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The Succulent Karoo Biome – the World's Only Arid Hotspot

10 May 2022

It is not possible to talk about the biodiversity of the Western Cape Province without mentioning the smallest world-renowned floral kingdom, the Greater Cape Floristic Region. This floristic region consists of the Core Cape sub-region and the Extra Cape sub-region respectively, better known as the Fynbos Biome and the Succulent Karoo Biome. Despite being overshadowed by the popularity of Fynbos vegetation in the province and occurring in the driest part of the province, the Succulent Karoo is considered a world biodiversity hotspot that is home to the largest concentration of succulent plant species, globally.

The Succulent Karoo Biome covers 116 000 km2 and extends from the south-west through the north-western areas of the Western Cape and into southern Namibia. Succulent Karoo consists of about 6 400 plant species of which 40% are endemic, which means they only occur in the area. The rich biodiversity of this biome is due to an extensive range of different habitat types. The plants are exposed to extremely hot summers and below-average winter variable rainfall. To cope with this harsh environment, over time, succulent plants have devised peculiar strategies to optimise their survival.

Figure 1: Vast sparse landscape of the Knersvlakte (Image: Gail Cleaver-Christie)

Succulent flora species are adapted to the extreme conditions of this biome and these adaptations include some well-developed seed banks. One type of seed bank is seen in several species of the highly dominant plant family, Aizoaceae, in which numerous seeds are stored in characteristic seed capsules held on the plants. The seeds are only released from the capsule when it rains, and this condition is conducive for good germination. The peculiarities of these succulent plants are well exhibited in most species of the dwarf succulent genus, Conophytum.

Conophytum occupies a wide range of habitats, from the quartz-pebble–rich plains of the Knersvlakte through to the high, granite-dominated mountains of the Khamiesberg, to the quartz inselbergs of Bushmanland and the southern Namib Desert. The diverse and unusual leaf characteristics of Conophytum individuals help the plant to ameliorate some of the stresses it is subjected to in the Succulent Karoo. These unusual shapes of Conophytum species also allow these species to successfully occupy a wide range of micro-habitats within the Succulent Karoo Biome. This area is home to 149 known Conophytum taxa, including 65 separate species.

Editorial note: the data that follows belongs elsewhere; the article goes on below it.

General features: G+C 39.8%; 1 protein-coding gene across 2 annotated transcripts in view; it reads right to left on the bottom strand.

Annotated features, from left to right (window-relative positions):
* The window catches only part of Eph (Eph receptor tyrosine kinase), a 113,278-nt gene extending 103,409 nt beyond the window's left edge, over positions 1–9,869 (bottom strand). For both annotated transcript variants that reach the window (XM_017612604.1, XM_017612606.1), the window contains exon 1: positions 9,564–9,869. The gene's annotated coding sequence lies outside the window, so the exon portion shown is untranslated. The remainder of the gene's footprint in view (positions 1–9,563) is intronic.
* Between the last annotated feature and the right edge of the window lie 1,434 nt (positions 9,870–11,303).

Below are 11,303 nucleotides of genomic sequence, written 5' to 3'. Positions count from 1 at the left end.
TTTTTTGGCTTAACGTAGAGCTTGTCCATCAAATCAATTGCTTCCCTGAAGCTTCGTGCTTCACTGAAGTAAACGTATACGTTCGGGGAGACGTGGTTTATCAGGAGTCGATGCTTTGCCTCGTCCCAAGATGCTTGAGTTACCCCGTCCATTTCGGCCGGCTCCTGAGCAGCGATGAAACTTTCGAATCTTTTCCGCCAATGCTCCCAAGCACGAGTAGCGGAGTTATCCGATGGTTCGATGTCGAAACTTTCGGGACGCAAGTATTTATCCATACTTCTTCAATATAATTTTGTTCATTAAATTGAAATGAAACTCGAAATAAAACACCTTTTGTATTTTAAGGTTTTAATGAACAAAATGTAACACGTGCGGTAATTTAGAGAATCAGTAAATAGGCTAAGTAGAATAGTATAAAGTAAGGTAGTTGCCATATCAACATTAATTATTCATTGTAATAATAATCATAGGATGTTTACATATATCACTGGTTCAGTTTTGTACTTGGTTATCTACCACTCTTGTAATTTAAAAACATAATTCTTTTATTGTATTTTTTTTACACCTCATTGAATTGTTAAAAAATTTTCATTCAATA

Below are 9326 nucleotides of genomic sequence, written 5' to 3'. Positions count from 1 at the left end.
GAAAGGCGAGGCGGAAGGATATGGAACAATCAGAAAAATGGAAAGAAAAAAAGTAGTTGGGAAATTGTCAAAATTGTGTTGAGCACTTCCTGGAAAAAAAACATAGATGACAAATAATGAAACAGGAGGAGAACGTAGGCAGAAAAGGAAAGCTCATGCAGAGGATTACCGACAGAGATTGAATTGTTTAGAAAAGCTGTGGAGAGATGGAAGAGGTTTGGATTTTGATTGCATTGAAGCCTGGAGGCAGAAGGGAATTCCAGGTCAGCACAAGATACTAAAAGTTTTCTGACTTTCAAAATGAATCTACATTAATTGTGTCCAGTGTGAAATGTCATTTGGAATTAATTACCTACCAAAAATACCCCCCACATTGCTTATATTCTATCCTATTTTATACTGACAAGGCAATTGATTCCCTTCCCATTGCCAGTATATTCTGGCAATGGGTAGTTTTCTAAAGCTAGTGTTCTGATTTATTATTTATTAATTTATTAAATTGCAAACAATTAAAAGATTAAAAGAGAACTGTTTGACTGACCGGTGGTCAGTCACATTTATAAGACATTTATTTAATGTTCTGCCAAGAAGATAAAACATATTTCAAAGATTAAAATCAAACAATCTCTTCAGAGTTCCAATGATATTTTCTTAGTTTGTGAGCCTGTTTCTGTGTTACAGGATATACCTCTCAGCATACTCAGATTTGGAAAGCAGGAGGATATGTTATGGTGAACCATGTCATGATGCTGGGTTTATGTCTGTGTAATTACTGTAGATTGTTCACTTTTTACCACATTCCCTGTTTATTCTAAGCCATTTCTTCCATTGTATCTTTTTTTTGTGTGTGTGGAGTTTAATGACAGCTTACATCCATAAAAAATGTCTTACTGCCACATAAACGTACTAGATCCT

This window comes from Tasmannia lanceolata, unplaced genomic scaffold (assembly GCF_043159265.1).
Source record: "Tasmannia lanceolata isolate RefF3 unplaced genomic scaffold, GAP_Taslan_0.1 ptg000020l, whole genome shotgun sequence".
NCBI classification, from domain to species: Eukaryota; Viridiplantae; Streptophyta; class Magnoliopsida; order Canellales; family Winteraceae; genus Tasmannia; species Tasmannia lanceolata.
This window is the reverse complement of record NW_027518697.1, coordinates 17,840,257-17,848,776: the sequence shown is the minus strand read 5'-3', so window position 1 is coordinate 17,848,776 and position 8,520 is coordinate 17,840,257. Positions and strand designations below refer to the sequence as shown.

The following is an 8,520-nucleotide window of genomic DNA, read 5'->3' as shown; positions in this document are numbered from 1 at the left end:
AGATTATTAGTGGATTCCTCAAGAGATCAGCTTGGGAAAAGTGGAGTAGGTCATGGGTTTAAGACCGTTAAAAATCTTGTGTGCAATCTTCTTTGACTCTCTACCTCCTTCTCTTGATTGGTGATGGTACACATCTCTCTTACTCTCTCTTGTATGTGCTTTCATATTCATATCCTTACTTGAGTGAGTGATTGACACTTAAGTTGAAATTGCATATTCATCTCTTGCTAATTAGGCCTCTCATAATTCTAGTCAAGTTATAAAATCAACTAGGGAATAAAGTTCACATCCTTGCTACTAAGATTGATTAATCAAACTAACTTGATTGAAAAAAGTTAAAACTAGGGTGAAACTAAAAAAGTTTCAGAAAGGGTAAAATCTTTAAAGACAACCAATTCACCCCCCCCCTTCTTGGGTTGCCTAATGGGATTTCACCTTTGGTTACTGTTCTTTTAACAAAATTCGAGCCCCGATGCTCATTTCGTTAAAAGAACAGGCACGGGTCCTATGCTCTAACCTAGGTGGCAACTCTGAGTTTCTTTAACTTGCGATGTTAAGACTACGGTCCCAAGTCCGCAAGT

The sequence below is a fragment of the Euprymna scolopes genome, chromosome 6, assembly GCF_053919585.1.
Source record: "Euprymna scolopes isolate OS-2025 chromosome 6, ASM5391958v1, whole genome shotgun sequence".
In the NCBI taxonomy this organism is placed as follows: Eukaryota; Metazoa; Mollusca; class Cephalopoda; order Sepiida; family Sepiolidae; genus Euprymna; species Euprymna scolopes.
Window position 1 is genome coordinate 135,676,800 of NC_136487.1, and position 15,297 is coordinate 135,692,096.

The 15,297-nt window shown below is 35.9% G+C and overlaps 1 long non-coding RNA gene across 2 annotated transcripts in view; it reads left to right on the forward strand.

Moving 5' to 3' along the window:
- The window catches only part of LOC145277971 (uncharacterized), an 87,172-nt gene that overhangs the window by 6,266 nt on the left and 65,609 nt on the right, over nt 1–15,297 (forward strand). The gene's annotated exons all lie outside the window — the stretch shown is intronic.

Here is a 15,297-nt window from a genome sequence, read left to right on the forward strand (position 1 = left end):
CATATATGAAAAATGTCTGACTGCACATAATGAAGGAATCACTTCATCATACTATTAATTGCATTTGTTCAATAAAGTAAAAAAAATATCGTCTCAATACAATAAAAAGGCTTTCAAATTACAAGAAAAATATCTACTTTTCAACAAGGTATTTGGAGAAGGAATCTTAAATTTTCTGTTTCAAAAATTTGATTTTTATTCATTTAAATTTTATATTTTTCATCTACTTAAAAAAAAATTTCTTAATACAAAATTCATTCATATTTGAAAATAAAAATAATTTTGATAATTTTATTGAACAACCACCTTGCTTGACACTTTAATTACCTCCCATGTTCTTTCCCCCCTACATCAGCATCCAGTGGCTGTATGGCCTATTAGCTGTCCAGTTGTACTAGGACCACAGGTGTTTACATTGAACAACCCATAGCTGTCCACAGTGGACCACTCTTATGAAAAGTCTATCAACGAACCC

The flamboyant marble buttons, Conophytum calculus (Figure 2), is among one the interesting species in this genus. Conophytum calculus is a small stemless succulent with two fleshy leaves fused into a spherical body that multiplies with age to form dense clumps. It produces yellow or orange flowers that only open at night for pollination. The specific name, calculus, is the Latin word that means pebble. Its resemblance to pebbles and the firmness of its flesh is what got it its name.

The bodies are up to 3cm in diameter and completely smooth and hairless, chalky green to pale yellowish-green and spotless. The species is restricted to the Knersvlakte region and are only found on white quartz pebble patches. The white quartz pebbles where the species grows helps the plants cope with the extreme heat by reflecting the sunlight which creates a cooler microclimate for the plants as compared to adjacent patches. The fleshy leaves prevent the plants from drying out while storing sufficient water to cope with this drought-stricken environment.

Figure 2: Clump of Conophytum calculus growing in quartz patches in the Knersvlakte (Image: Gail Cleaver-Christie)

The spectacular shapes and forms of most of these Conophytum species made these plants highly vulnerable. This is a serious concern as Conophytum is an extremely slow-growing taxon. Most species of this genus have a limited area of occupancy, and this puts pressure on ensuring that the plants are highly guarded and corrective conservation measures are in place to avoid the extinction of wild populations.